A rising chorus of veterans in the Socialist Left party (SV) is calling for its withdrawal from Norway’s left-center government coalition. They believe SV leader Kristin Halvorsen has compromised on too many issues, for the sake of government unity, and that a withdrawal is the only way to restore the party line.
“SV must find a reasonable basis to pull out of the government,” the leader of the Meråker SV chapter in Nord-Trøndelag, Olav Gilsåmo, told newspaper Dagsavisen on Friday. A long-overdue but expected government statement on climate issues is one possibility, Gilsåmo said.
Climate and other environmental issues have been among the most disputed among the three government parties (SV, Labour and the Center Party). It’s widely believed that the government’s climate statement has been delayed because of disagreement, with SV demanding much tougher climate measures than Labour and the Center Party.
SV’s voter popularity has sunk markedly since SV joined the government for the first time ever after national elections in 2005. After years of being part of the opposition, SV suddenly sat with some government power and had to defend government policies instead of being a noisy critic of them. The problem is that its government power has been limited, because of the need to compromise with Labour and the Center Party. It’s gone along with Norway’s involvement in Afghanistan, the government’s purchase of new and expensive fighter jets, decisions to delay carbon capture at Statoil’s Mongstad plant and a long list of other measures that SV likely would otherwise have opposed.
“We’ve had to keep out mouths shut as long as we sit in the government,” Gilsåmo told SV. Now it’s time to rise up and stand for what SV really believes, he said, and rebuild the party by leaving government, as ironic as that may seem.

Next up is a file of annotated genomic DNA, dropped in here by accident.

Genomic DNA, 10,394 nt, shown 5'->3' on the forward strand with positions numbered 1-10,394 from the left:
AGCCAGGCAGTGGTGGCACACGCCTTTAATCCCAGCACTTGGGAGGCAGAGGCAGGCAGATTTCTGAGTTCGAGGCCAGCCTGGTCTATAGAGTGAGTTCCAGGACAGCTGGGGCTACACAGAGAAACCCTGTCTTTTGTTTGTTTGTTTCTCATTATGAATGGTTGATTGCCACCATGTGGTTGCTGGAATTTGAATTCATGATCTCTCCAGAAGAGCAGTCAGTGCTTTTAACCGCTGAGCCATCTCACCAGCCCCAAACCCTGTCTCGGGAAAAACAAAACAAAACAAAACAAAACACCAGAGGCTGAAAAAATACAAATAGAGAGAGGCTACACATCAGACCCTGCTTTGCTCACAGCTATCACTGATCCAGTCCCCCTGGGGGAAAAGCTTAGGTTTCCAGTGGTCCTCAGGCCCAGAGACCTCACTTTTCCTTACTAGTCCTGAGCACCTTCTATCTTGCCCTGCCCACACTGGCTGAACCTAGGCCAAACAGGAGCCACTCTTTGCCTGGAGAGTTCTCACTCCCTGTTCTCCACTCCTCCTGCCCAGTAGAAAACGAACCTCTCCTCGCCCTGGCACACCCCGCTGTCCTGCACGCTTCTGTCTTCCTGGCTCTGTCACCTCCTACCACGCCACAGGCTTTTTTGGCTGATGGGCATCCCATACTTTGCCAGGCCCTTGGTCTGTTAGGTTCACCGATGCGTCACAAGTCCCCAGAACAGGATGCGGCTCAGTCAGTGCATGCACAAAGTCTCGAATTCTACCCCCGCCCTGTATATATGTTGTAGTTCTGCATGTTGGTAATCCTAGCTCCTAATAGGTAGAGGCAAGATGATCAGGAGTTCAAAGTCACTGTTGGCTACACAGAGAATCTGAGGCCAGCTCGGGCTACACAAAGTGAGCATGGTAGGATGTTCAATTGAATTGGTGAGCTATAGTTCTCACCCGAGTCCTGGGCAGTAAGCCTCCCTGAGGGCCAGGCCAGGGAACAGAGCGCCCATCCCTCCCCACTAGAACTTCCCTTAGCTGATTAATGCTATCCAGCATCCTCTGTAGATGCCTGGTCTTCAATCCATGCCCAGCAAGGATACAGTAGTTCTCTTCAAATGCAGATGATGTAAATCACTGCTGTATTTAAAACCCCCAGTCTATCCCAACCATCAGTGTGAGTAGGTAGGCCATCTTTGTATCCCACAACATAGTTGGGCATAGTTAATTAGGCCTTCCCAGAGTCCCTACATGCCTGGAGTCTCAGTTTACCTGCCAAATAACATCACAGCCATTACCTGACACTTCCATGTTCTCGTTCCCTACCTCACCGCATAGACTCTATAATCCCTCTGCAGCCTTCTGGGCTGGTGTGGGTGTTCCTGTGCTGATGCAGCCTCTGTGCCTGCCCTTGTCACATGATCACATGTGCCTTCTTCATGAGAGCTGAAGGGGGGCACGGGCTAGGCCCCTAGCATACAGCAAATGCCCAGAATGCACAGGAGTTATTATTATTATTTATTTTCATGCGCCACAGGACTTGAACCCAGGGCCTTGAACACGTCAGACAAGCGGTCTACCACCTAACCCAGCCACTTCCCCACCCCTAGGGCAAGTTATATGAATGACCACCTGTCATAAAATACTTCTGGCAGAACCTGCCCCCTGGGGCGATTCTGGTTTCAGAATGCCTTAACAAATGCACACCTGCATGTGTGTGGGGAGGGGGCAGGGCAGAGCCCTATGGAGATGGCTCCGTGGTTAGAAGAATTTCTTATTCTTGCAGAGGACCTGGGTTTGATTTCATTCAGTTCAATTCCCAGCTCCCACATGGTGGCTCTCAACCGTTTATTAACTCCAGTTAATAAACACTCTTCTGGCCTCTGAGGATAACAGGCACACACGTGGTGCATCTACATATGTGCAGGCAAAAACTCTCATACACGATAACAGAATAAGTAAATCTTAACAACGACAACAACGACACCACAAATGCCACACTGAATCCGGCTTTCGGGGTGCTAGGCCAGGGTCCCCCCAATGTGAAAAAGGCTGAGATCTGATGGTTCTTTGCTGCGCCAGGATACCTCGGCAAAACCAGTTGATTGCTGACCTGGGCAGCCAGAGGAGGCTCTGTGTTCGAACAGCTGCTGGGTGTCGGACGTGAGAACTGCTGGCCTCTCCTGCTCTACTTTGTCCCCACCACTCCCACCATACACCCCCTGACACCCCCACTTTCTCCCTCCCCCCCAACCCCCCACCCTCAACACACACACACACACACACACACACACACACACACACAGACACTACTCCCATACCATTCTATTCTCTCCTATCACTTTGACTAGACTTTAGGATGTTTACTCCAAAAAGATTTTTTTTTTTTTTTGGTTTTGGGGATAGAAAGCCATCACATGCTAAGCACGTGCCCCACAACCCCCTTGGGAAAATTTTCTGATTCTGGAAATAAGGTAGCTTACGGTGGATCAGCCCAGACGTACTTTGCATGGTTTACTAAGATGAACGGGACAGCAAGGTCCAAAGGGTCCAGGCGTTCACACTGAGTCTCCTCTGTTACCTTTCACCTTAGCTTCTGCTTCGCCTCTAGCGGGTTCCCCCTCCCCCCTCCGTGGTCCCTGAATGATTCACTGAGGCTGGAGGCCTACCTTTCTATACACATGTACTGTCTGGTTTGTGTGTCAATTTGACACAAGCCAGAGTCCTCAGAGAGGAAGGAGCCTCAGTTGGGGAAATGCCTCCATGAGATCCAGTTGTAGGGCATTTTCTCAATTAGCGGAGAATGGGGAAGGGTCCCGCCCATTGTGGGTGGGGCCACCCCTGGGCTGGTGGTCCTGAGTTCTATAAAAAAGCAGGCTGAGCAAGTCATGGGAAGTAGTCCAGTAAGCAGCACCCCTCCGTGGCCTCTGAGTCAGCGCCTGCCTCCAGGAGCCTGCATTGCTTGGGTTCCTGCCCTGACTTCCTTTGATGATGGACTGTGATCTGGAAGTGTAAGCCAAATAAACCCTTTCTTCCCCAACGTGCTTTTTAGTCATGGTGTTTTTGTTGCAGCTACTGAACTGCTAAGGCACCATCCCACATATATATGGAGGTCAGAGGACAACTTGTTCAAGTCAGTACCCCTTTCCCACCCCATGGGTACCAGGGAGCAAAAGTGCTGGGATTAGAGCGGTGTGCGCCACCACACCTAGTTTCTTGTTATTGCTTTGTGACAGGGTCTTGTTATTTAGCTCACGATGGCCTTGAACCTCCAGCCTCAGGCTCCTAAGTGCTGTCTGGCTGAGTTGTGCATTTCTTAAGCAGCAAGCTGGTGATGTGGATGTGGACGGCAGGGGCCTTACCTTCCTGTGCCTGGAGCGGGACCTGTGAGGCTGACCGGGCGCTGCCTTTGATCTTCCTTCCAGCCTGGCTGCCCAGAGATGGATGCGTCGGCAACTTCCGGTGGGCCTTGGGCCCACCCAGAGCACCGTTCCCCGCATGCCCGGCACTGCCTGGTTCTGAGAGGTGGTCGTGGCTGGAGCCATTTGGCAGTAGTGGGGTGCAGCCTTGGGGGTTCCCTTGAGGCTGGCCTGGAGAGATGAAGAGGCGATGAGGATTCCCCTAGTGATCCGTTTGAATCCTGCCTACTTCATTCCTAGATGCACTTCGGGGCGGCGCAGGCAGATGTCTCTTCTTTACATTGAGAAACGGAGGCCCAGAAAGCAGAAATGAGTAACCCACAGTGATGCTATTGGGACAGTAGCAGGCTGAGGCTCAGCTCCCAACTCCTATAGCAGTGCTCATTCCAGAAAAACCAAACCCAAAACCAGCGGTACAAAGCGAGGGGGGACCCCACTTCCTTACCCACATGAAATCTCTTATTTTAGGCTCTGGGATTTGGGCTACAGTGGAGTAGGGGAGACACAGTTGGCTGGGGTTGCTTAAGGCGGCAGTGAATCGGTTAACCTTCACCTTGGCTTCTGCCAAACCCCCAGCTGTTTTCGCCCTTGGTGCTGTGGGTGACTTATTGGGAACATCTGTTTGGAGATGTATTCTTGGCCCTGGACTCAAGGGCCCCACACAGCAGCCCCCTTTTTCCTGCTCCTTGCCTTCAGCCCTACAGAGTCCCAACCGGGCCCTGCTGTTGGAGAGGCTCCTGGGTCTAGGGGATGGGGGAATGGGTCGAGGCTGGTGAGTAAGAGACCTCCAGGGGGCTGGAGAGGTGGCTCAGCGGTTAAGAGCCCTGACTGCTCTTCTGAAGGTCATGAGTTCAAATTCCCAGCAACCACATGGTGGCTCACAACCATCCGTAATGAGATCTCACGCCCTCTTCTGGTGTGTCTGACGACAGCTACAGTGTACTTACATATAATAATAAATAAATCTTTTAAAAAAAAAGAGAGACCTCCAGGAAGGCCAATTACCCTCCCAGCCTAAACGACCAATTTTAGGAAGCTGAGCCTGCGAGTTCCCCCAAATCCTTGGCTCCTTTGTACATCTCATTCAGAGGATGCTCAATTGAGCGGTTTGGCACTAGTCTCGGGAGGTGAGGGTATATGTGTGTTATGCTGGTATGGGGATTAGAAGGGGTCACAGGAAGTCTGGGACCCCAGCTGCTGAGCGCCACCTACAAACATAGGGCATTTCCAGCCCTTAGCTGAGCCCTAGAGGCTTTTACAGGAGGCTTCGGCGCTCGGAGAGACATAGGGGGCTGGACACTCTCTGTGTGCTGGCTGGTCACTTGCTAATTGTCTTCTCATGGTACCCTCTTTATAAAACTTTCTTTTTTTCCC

Anne-Karin Ødegården, leader of the SV chapter in Enebakk, agrees. “We need to leave government to avoid more wear and tear on SV,” she told Dagsavisen. “Enough’s enough.” A government withdrawal now would give SV two years, until the next national elections in the fall of 2013, to re-emerge firmly with its own agenda and, party faithful hope, win voters back.
Halvorsen has already signaled her withdrawal as party leader this spring. With recent public opinion polls showing SV with less than 4 percent of the vote, the need to attract more voters is acute, and the party may not have much to lose by leaving government.
A withdrawal, however, would deplete the coalition led by Prime Minister Jens Stoltenberg, who’s managed to hold it together for six years. It would also negate the government’s majority in Parliament. SV leaders are expected to debate the issue at upcoming party meetings.
“We listen to all proposals,” party secretary Silje Schei Tveitdal told Dagsavisen. She noted, however, that she thinks a majority of SV members are more interested in developing a better strategy for getting its positions on issues adopted by the government coalition, instead of abandoning it.
Views and News from Norway/Nina Berglund
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